The Fourth Principle of Teshuva: MANIFESTING ANGUISH
What sets the Jewish faith apart from others is that Judaism focuses on action as well as knowledge and faith. It asks us to take our heartfelt convictions by the hand, if you will, and to lead them gingerly outside the self, into the cold and chaotic world. For while there may be no atheists in foxholes or in the privacy of prayer, there seem to be many in the whirligig of social and professional life.
So we’re challenged to *manifest* our heartfelt longings for spiritual excellence; to practise and act out of our convictions.
After all, if I truly want to do teshuva (to return to G-d) I’d need to act a certain way as well as feel it. As the expression goes, I’d need to “walk the walk” not just “talk the talk”.
So we’re told here that if we’d lapsed somehow into spiritual mediocrity, it wouldn’t do to just anguish over that. We’d need to manifest that anguish somehow or another, depending on where within us we’d lapsed.
Rabbeinu Yonah cites the revelation of our sages that the two greatest agitators of sin are the heart and the eyes. After all, the heart longs for and prods us onto things which the eyes then prettify and idealize. As such, it would seem to be wise to somehow use those two crafty “agens provocateur” as means of *returning to G-d*. Which is to say, to somehow or another long for and be prodded on to goodness which we’d come to see as prettier yet and more ideal than sin.
We’re thus taught that the best way to rectify the errors of a heart that longed for and prodded us on to spiritual mediocrity would be to *actually and manifestedly* stew for a while in heart-bitterness and contrition. To sit stunned and taken aback for a time by how banal of spirit we’d allowed ourselves to be. And to thus rectify and metamorphize the heart from the outside in. To allow our heart-bitterness and contrition to seep into the curves and bends of the heart itself, and touch it deeply.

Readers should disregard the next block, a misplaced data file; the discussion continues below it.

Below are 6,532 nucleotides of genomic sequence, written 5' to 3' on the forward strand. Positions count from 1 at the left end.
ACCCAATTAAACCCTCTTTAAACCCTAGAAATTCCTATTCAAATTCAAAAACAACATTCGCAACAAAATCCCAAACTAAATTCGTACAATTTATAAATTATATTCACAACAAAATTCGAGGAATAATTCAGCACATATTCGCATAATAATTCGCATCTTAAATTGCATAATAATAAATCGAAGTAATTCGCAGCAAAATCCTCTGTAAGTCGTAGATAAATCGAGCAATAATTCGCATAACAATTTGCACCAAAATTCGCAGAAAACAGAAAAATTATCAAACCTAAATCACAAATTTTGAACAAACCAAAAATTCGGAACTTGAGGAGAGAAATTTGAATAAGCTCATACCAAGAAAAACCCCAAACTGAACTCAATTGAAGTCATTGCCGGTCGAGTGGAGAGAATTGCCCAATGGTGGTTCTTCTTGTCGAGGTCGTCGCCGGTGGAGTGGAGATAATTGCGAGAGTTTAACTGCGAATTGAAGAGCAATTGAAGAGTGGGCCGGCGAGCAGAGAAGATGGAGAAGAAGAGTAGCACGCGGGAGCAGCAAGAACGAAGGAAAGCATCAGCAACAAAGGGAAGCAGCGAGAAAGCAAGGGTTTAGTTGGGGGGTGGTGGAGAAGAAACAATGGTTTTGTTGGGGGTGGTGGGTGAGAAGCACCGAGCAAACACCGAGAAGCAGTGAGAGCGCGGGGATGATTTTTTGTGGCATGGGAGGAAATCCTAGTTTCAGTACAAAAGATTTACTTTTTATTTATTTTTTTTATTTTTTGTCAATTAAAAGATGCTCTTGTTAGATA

We’re also taught that the best way to rectify the errors of the eyes that prettified and idealized spiritual mediocrity would be to *actually and manifestedly* weep for a while. To sit in a corner of the room somewhere for a time and cry from the depths, And to thus rectify and metamorphize the eyes from the outside in as well. To allow our tears to wash our eye-lenses, if you will, and allow us to see wrong and spiritual mediocrity for what it actually is.
There’s another point being made here as well. As we’ll discover at a later juncture, the sages addressed a theme in teshuva known as “temurah” (exchanging). And our principle touches upon the idea in some way. The “temurah” process involves using the very same agent that had done wrong to do good. Common examples might be speaking well of people rather than speaking meanly of them; using the wits and cunning you’d garnered to be a thief to discourage young people from stealing; using your experience as an alcoholic to help others recover; etc.
The point here is that if we’d lapsed by means of our heart, our eyes, and the like, it would do us well to use that very same agent to its best advantage step-by-step. By first growing heart-sick and crying, and thus cleansing the agent involved. And to then use it to do good.
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